Referring now to FIG. 3, the keeper 18 is shown in detail as a flat plate of ferromagnetic material having six equally spaced tabs 36 formed about the circumference of the body of the keeper 18. The body of the keeper 18 is generally circular in configuration and has a diameter less than the diameter of the magnet 32. A half inch smaller diameter is shown as a desired size. The tabs 36 extend outwardly on diameters for approximately one-quarter of an inch each so that the outside diameter of the tabs is substantially the same as the outside diameter of the pole piece 30. Thus, as seen in FIG. 4, when the keeper 18 is positioned in the receptacle 14, the outside diameter of the tabs will comfortably fit within the vertical walls 28 of the ring 24 and self-center within the ring 24 so that each tab 36 bridges the magnetic gap between the vertical side of the pole piece 34 and the adjacent edge of the magnet 32. The tabs thus complete the magnetic circuit through the pole piece and magnet to securely hold the keeper plate in position on the magnet within the receptacle 14. Keeper 18 is shown in the preferred embodiment as a circular body with radial tabs. In other embodiments the keeper body can be of any desired polygonal shape with an appropriate number of tabs extending outwardly from the body to complete the magnetic circuit and yield the desired holding power.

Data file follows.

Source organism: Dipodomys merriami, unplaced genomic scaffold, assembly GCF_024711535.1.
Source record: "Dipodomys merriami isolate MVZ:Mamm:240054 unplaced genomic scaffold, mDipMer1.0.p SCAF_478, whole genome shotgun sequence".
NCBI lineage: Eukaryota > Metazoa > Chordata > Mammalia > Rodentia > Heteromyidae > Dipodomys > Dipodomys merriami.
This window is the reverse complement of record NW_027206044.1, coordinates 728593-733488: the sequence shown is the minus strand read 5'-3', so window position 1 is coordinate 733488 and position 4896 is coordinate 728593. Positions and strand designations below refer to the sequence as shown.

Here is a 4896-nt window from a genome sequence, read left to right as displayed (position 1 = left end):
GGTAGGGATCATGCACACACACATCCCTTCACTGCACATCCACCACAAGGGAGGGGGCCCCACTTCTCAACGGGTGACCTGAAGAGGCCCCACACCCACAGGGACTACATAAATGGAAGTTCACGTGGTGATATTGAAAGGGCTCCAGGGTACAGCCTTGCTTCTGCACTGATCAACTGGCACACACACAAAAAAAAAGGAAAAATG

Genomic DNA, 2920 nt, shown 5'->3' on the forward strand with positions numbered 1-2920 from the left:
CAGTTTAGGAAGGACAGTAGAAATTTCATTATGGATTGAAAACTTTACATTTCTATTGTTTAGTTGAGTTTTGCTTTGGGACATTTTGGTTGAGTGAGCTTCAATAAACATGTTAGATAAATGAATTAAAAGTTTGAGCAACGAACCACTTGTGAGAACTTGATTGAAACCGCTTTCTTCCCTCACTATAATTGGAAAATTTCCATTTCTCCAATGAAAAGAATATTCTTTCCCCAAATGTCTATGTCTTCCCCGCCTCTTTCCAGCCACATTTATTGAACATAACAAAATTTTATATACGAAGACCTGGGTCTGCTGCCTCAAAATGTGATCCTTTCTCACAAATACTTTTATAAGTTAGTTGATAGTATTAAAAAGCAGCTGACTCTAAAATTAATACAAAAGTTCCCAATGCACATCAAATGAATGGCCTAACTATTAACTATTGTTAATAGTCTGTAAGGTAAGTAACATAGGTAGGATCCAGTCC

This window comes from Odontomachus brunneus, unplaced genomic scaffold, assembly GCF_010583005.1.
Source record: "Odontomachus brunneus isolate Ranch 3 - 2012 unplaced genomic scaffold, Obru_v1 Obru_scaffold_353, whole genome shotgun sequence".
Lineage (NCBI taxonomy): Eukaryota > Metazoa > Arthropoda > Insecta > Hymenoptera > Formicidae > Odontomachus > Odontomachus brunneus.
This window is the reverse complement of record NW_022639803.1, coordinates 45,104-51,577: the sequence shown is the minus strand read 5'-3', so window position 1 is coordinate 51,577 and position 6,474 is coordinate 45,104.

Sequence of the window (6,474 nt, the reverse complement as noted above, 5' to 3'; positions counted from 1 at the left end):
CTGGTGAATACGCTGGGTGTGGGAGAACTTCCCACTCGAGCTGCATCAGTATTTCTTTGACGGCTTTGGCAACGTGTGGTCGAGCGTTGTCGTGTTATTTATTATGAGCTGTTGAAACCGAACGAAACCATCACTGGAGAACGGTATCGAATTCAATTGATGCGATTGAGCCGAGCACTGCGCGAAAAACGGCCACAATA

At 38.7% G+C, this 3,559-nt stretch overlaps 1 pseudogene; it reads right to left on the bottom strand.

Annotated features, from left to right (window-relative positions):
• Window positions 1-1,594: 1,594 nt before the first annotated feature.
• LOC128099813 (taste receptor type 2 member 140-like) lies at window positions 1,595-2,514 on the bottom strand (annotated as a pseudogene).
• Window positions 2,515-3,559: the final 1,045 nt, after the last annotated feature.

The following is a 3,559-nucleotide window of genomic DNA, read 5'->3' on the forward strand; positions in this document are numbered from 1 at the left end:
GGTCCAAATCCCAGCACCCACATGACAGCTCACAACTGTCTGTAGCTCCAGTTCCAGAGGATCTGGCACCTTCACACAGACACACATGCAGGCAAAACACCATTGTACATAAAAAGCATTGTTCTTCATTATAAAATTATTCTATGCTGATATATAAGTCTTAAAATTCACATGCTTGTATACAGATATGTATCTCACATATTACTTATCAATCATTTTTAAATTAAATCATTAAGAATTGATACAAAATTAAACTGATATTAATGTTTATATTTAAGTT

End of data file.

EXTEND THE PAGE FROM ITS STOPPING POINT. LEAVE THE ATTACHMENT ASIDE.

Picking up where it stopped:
The width of the tabs is chosen so as to provide the desired amount of holding force for the tool to be mounted on the tool holder 10 and yet allow easy "peeling" of the tool from the holder without pulling the entire assembly off the wearer's belt. With the tabs having a diameter substantially equal to the diameter of the cup-shaped pole piece 30, the keeper plate 18 is centered upon the magnet 32 and the holding force is equally distributed about the circumference of the pole piece, through each tab, so that essentially an equal force is required to remove the tool from the tool holder regardless of from which point on the circumference the force is applied. With prior art devices having a solid circular keeper of a diameter substantially less than that of the magnet cup, the keeper could be offset in one direction or the other so that from one direction the holding would be excessive and from another insufficient. This non uniform holding force has caused problems with certain prior art devices which the present configuration readily overcomes. While I have shown a tab configuration having six tabs, obviously other numbers of tabs could be used. Also, the width of the tabs as indicated can be varied along with the number of tabs to provide the desired holding force.